A new study from Ecuador shows the impressive effect of ivermectin, the wonder drug that has just granted the Nobel prize to discoverers, on a deadly intestinal parasite. Unfortunately ivermectin is not available for those most in need.
Ivermectin is a very effective drug to fight against parasitic diseases like filarial worms, among them the worm of the "river blindness", Onchocerca volvulus, and the one causing elephantiasis (a monstrous swelling of the limbs), Wuchereria bancrofti.
The importance of this drug has been recently acknowledged with the assignment of the Nobel Prize for Medicine to its discoverers, William C. Campbell and Satoshi Omura.
A new scientific paper just published by researchers from Ecuador, Italy and the WHO in the journal PLOS Neglected Tropical Diseases, has demonstrated for the first time that the regular, mass administration of ivermectin has not only eliminated the river blindness from the country, but also significantly reduced the prevalence of Strongyloides stercoralis. This is a worm that is highly prevalent in many areas of the world and may cause severe consequences with a high mortality, in particular, to patients debilitated by other diseases or taking drugs that impair the immune system, including cortisone. The study by Mariella Anselmi (CECOMET Esmeraldas, Ecuador, and Center for Tropical Diseases, Negrar, Italy) and colleagues, conducted in Ecuador over a period of 25 years (from 1990 to 2014), showed that in the rural communities where ivermectin was regularly administered once or twice a year to the whole population for the river blindness, Strongyloides also virtually disappeared, while in neighboring communities where ivermectin was not distributed (because the river blindness was not present) the worm still affected (and affects) a large part of the population. The difference has remained up to now, more than 7 years after the last pill of ivermectin was given for the river blindness. Moreover, ivermectin showed an effect on other intestinal parasites. Paradoxically, since the conclusion of the program of river blindness control, ivermectin is no longer available in the country, as the drug manufacturer, the company MSD, has strictly limited the drug donation to the control of the filarial worms. The same is true worldwide, meaning that ivermectin, that has the potential of eradicating deadly parasites, is not available to millions of children and adults in need.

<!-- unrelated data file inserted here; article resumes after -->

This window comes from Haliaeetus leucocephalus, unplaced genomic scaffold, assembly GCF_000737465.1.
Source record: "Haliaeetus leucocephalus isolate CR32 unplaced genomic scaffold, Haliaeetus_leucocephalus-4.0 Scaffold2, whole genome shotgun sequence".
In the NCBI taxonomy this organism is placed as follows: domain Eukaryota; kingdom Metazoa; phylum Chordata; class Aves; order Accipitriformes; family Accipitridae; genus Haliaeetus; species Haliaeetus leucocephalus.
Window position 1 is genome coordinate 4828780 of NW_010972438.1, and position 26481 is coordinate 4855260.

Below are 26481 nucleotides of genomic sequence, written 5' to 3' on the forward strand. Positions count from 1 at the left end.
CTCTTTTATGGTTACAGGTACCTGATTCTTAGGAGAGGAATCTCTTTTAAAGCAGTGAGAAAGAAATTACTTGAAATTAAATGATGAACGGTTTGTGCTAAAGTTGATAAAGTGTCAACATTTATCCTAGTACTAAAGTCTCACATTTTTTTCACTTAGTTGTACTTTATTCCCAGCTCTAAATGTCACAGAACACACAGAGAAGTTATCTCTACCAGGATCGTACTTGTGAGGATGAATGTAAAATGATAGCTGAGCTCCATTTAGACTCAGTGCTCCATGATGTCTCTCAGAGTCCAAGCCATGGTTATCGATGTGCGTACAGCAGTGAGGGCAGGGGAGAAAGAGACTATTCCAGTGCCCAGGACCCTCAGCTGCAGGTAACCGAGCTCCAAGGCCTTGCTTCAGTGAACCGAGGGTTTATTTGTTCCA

At short term, the authors of this study urge MSD to continue the donation program, and more importantly, to extend the donation to cover all the indications of the drug, and not only filarial worms. In fact, the wonder drug also cures scabies, pediculosis, and might even become a crucial weapon for the control of malaria and dengue, because of its toxic effect to mosquitoes transmitting these diseases. At medium-long term, the authors also encourage other drug manufacturers to produce ivermectin as a generic drug at affordable price, both for mass usage in parasite control programs in endemic countries, and for individual patient care.